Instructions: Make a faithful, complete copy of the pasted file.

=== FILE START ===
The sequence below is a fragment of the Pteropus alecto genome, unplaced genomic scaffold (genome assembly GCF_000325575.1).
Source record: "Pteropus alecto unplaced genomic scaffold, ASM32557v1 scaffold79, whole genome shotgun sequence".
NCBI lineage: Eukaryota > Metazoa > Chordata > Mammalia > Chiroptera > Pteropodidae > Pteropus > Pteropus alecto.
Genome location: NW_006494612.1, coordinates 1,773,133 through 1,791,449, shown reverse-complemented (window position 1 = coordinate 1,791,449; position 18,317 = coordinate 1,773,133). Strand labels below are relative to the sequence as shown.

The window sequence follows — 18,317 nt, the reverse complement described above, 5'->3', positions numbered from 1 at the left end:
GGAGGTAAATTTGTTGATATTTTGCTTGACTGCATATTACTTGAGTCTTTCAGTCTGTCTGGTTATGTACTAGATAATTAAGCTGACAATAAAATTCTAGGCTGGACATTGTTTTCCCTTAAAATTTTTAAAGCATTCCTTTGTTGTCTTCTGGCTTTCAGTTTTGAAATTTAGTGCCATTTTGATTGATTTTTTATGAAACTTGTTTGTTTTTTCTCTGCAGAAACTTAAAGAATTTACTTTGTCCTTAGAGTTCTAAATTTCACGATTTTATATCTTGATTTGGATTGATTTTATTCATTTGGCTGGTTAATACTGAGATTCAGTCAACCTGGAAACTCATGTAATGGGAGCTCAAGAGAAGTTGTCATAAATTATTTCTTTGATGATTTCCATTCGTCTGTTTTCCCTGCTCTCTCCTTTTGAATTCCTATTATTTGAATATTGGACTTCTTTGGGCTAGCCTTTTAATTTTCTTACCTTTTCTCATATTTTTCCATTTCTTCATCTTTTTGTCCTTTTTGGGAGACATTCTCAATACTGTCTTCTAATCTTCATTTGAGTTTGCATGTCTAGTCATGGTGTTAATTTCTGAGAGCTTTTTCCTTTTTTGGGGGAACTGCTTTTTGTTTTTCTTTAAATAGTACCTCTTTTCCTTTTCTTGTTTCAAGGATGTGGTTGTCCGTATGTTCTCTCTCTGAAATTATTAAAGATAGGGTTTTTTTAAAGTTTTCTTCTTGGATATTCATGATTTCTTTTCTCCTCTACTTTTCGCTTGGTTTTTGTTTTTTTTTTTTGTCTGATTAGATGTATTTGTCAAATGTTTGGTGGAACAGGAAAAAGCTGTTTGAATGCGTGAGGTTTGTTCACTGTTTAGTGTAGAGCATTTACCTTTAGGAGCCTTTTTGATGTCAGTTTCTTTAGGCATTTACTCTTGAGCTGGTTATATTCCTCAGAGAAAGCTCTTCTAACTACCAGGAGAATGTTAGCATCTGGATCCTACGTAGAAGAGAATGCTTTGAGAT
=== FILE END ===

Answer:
The sequence below is a fragment of the Pteropus alecto genome, unplaced genomic scaffold (genome assembly GCF_000325575.1).
Source record: "Pteropus alecto unplaced genomic scaffold, ASM32557v1 scaffold79, whole genome shotgun sequence".
NCBI lineage: Eukaryota > Metazoa > Chordata > Mammalia > Chiroptera > Pteropodidae > Pteropus > Pteropus alecto.
Genome location: NW_006494612.1, coordinates 1,773,133 through 1,791,449, shown reverse-complemented (window position 1 = coordinate 1,791,449; position 18,317 = coordinate 1,773,133). Strand labels below are relative to the sequence as shown.

The window sequence follows — 18,317 nt, the reverse complement described above, 5'->3', positions numbered from 1 at the left end:
GGAGGTAAATTTGTTGATATTTTGCTTGACTGCATATTACTTGAGTCTTTCAGTCTGTCTGGTTATGTACTAGATAATTAAGCTGACAATAAAATTCTAGGCTGGACATTGTTTTCCCTTAAAATTTTTAAAGCATTCCTTTGTTGTCTTCTGGCTTTCAGTTTTGAAATTTAGTGCCATTTTGATTGATTTTTTATGAAACTTGTTTGTTTTTTCTCTGCAGAAACTTAAAGAATTTACTTTGTCCTTAGAGTTCTAAATTTCACGATTTTATATCTTGATTTGGATTGATTTTATTCATTTGGCTGGTTAATACTGAGATTCAGTCAACCTGGAAACTCATGTAATGGGAGCTCAAGAGAAGTTGTCATAAATTATTTCTTTGATGATTTCCATTCGTCTGTTTTCCCTGCTCTCTCCTTTTGAATTCCTATTATTTGAATATTGGACTTCTTTGGGCTAGCCTTTTAATTTTCTTACCTTTTCTCATATTTTTCCATTTCTTCATCTTTTTGTCCTTTTTGGGAGACATTCTCAATACTGTCTTCTAATCTTCATTTGAGTTTGCATGTCTAGTCATGGTGTTAATTTCTGAGAGCTTTTTCCTTTTTTGGGGGAACTGCTTTTTGTTTTTCTTTAAATAGTACCTCTTTTCCTTTTCTTGTTTCAAGGATGTGGTTGTCCGTATGTTCTCTCTCTGAAATTATTAAAGATAGGGTTTTTTTAAAGTTTTCTTCTTGGATATTCATGATTTCTTTTCTCCTCTACTTTTCGCTTGGTTTTTGTTTTTTTTTTTTGTCTGATTAGATGTATTTGTCAAATGTTTGGTGGAACAGGAAAAAGCTGTTTGAATGCGTGAGGTTTGTTCACTGTTTAGTGTAGAGCATTTACCTTTAGGAGCCTTTTTGATGTCAGTTTCTTTAGGCATTTACTCTTGAGCTGGTTATATTCCTCAGAGAAAGCTCTTCTAACTACCAGGAGAATGTTAGCATCTGGATCCTACGTAGAAGAGAATGCTTTGAGAT